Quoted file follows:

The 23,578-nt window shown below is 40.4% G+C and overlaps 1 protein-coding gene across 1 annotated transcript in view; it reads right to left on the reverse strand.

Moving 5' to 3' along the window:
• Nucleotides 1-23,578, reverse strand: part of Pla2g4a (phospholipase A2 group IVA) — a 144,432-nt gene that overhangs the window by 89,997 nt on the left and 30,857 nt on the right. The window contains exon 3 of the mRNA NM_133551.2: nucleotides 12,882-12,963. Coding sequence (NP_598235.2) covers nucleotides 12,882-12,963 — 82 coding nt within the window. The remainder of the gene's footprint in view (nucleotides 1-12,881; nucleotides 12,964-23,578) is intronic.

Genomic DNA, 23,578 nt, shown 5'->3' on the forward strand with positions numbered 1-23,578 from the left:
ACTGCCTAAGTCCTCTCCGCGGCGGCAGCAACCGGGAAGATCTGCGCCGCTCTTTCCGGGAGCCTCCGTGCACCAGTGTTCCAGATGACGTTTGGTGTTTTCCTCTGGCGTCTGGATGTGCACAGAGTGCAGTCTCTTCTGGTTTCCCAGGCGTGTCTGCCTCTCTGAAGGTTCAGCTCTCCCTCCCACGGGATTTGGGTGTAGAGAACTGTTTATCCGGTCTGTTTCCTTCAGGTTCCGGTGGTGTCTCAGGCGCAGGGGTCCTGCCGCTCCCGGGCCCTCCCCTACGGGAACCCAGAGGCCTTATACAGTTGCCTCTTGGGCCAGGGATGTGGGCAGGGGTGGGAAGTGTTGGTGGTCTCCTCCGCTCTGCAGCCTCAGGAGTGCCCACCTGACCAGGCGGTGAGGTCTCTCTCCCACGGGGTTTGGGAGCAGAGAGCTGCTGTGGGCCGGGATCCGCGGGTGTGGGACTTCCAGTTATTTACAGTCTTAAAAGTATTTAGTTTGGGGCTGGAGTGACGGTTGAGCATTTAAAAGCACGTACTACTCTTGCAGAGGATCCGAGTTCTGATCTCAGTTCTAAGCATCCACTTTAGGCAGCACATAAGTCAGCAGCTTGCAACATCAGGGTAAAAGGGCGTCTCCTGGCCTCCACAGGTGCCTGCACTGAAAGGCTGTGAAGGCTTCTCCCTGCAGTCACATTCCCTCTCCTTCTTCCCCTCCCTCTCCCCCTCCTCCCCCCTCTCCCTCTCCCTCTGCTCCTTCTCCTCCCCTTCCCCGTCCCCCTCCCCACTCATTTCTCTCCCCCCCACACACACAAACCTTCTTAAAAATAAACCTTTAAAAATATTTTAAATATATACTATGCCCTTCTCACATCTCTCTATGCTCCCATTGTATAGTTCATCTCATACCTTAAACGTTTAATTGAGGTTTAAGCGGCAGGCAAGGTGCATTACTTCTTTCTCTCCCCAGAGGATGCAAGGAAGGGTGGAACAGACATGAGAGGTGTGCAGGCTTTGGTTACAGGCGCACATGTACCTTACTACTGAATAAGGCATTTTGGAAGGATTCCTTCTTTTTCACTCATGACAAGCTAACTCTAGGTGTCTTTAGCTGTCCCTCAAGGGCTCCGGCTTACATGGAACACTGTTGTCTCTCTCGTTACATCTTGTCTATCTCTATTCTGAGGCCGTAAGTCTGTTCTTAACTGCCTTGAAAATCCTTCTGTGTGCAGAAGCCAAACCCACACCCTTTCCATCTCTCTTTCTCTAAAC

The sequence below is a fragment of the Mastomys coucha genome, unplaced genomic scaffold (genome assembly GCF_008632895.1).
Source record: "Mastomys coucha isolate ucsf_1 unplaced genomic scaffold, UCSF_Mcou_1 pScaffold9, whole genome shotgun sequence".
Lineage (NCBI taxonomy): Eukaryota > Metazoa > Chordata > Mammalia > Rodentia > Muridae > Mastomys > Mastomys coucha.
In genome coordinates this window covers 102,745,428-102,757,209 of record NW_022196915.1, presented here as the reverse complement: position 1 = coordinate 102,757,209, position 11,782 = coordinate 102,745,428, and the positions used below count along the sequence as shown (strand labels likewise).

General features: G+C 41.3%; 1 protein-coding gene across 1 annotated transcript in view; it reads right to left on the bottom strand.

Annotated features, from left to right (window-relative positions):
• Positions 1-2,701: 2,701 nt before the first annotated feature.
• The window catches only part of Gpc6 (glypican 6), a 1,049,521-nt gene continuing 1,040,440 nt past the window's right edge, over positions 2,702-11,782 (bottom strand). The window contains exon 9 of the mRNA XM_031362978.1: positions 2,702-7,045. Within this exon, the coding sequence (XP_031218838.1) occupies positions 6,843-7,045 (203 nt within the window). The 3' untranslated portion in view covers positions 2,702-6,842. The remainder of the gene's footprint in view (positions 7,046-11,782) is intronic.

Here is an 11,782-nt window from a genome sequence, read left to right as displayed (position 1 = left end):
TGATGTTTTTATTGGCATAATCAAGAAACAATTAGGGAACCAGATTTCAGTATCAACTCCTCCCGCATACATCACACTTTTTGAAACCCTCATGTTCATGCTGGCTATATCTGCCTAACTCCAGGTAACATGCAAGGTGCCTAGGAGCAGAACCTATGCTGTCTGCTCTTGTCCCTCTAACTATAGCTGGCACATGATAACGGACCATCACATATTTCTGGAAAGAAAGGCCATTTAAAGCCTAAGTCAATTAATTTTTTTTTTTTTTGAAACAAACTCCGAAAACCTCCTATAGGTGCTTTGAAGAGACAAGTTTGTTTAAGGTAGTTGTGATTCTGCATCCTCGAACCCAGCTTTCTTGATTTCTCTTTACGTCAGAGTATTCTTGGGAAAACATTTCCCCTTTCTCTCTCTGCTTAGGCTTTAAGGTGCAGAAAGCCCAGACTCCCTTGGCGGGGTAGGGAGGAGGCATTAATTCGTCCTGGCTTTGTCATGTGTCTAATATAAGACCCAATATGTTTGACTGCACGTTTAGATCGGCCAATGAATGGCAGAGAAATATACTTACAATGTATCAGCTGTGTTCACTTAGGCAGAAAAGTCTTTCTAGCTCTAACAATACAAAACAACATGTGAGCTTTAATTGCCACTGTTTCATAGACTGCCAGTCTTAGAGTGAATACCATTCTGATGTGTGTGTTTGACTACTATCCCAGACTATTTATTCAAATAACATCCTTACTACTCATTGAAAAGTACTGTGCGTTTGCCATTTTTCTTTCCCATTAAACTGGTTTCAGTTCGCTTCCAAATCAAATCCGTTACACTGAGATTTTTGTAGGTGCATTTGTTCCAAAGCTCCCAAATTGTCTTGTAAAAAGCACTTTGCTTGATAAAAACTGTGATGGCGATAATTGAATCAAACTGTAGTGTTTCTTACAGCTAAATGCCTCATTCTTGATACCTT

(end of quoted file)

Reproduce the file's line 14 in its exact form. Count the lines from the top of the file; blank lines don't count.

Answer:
Here is an 11,782-nt window from a genome sequence, read left to right as displayed (position 1 = left end):